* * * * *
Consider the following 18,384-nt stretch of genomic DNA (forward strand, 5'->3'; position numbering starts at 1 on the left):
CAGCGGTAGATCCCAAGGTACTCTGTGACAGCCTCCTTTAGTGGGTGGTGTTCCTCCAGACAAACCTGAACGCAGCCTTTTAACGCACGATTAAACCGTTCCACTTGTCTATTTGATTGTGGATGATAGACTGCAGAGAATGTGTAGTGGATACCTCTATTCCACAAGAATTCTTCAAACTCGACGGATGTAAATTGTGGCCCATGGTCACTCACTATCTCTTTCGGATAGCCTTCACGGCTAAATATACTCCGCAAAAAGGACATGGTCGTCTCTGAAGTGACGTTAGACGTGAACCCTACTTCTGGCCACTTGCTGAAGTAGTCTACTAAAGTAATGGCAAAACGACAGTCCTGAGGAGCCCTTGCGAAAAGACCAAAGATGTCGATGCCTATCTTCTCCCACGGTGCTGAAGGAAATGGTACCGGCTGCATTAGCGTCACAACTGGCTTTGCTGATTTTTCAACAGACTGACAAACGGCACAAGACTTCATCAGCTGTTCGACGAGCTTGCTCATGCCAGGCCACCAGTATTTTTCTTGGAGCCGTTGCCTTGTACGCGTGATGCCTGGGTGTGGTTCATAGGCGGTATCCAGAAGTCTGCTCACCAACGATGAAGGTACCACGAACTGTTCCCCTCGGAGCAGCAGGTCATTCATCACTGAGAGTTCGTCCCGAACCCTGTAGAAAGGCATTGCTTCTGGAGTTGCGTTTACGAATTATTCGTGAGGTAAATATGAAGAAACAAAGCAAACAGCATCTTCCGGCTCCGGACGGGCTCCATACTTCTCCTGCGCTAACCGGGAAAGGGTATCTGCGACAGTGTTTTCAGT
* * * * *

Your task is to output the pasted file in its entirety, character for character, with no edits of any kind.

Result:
Consider the following 18,384-nt stretch of genomic DNA (forward strand, 5'->3'; position numbering starts at 1 on the left):
CAGCGGTAGATCCCAAGGTACTCTGTGACAGCCTCCTTTAGTGGGTGGTGTTCCTCCAGACAAACCTGAACGCAGCCTTTTAACGCACGATTAAACCGTTCCACTTGTCTATTTGATTGTGGATGATAGACTGCAGAGAATGTGTAGTGGATACCTCTATTCCACAAGAATTCTTCAAACTCGACGGATGTAAATTGTGGCCCATGGTCACTCACTATCTCTTTCGGATAGCCTTCACGGCTAAATATACTCCGCAAAAAGGACATGGTCGTCTCTGAAGTGACGTTAGACGTGAACCCTACTTCTGGCCACTTGCTGAAGTAGTCTACTAAAGTAATGGCAAAACGACAGTCCTGAGGAGCCCTTGCGAAAAGACCAAAGATGTCGATGCCTATCTTCTCCCACGGTGCTGAAGGAAATGGTACCGGCTGCATTAGCGTCACAACTGGCTTTGCTGATTTTTCAACAGACTGACAAACGGCACAAGACTTCATCAGCTGTTCGACGAGCTTGCTCATGCCAGGCCACCAGTATTTTTCTTGGAGCCGTTGCCTTGTACGCGTGATGCCTGGGTGTGGTTCATAGGCGGTATCCAGAAGTCTGCTCACCAACGATGAAGGTACCACGAACTGTTCCCCTCGGAGCAGCAGGTCATTCATCACTGAGAGTTCGTCCCGAACCCTGTAGAAAGGCATTGCTTCTGGAGTTGCGTTTACGAATTATTCGTGAGGTAAATATGAAGAAACAAAGCAAACAGCATCTTCCGGCTCCGGACGGGCTCCATACTTCTCCTGCGCTAACCGGGAAAGGGTATCTGCGACAGTGTTTTCAGT